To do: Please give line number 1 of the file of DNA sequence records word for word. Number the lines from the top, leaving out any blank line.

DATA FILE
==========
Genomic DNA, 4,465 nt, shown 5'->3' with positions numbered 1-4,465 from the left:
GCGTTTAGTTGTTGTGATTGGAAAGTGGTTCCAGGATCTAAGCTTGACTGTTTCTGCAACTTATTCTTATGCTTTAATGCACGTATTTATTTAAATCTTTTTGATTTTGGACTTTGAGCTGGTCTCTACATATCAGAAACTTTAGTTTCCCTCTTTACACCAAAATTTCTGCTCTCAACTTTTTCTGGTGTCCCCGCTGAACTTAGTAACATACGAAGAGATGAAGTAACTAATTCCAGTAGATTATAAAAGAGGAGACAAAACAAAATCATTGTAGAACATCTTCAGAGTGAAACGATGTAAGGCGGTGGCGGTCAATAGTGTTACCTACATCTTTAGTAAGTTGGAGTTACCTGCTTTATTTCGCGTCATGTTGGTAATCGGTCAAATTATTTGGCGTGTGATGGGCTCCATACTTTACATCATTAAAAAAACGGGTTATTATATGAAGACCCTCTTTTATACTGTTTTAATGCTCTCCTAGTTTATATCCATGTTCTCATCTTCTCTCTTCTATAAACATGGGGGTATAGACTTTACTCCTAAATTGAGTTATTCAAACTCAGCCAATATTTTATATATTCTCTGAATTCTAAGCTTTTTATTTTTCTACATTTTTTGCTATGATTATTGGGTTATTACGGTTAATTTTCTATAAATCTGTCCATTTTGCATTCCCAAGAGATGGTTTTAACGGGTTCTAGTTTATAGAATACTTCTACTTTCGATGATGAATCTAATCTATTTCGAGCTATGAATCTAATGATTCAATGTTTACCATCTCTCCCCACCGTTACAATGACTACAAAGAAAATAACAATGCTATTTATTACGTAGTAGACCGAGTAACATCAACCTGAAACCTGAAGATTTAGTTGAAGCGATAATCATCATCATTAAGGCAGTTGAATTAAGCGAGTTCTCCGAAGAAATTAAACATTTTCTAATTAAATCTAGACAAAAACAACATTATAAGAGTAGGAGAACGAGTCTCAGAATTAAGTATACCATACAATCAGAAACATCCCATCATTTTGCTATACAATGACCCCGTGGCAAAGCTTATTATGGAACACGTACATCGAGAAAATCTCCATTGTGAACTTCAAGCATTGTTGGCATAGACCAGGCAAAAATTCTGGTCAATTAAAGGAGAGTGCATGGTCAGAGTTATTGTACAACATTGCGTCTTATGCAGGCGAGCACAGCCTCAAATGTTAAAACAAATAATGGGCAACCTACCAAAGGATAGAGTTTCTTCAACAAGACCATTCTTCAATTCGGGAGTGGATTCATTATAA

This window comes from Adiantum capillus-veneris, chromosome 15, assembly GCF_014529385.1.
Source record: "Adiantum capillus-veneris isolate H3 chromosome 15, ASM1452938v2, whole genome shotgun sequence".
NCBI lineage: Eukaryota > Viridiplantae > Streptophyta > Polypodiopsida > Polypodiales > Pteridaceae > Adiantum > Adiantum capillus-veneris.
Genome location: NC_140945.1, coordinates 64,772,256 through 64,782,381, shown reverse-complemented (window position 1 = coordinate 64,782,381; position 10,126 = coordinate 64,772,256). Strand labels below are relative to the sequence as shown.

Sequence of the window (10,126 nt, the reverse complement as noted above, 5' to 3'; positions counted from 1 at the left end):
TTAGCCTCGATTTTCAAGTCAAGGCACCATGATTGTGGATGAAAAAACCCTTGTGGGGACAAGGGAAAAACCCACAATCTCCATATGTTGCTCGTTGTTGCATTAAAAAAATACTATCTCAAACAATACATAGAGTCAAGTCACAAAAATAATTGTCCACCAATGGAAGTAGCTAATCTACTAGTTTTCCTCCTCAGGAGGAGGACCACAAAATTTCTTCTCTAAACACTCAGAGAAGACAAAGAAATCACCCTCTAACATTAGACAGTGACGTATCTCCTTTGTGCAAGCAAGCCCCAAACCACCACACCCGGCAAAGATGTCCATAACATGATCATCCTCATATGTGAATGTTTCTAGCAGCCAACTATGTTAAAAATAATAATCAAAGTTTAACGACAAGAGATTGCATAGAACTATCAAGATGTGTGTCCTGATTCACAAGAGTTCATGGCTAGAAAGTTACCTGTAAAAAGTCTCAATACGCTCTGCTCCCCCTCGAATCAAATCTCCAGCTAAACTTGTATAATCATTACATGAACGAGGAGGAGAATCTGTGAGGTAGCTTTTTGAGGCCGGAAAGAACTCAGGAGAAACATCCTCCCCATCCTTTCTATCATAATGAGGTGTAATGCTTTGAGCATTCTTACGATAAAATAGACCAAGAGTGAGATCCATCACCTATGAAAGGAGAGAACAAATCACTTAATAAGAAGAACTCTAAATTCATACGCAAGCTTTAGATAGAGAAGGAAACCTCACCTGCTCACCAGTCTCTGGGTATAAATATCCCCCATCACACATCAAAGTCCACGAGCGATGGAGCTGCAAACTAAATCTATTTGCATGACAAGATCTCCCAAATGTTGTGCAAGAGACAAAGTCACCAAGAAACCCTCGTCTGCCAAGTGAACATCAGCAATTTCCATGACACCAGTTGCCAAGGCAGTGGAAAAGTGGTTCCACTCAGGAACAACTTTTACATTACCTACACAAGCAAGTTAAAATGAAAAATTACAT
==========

Genomic DNA, 4,465 nt, shown 5'->3' with positions numbered 1-4,465 from the left: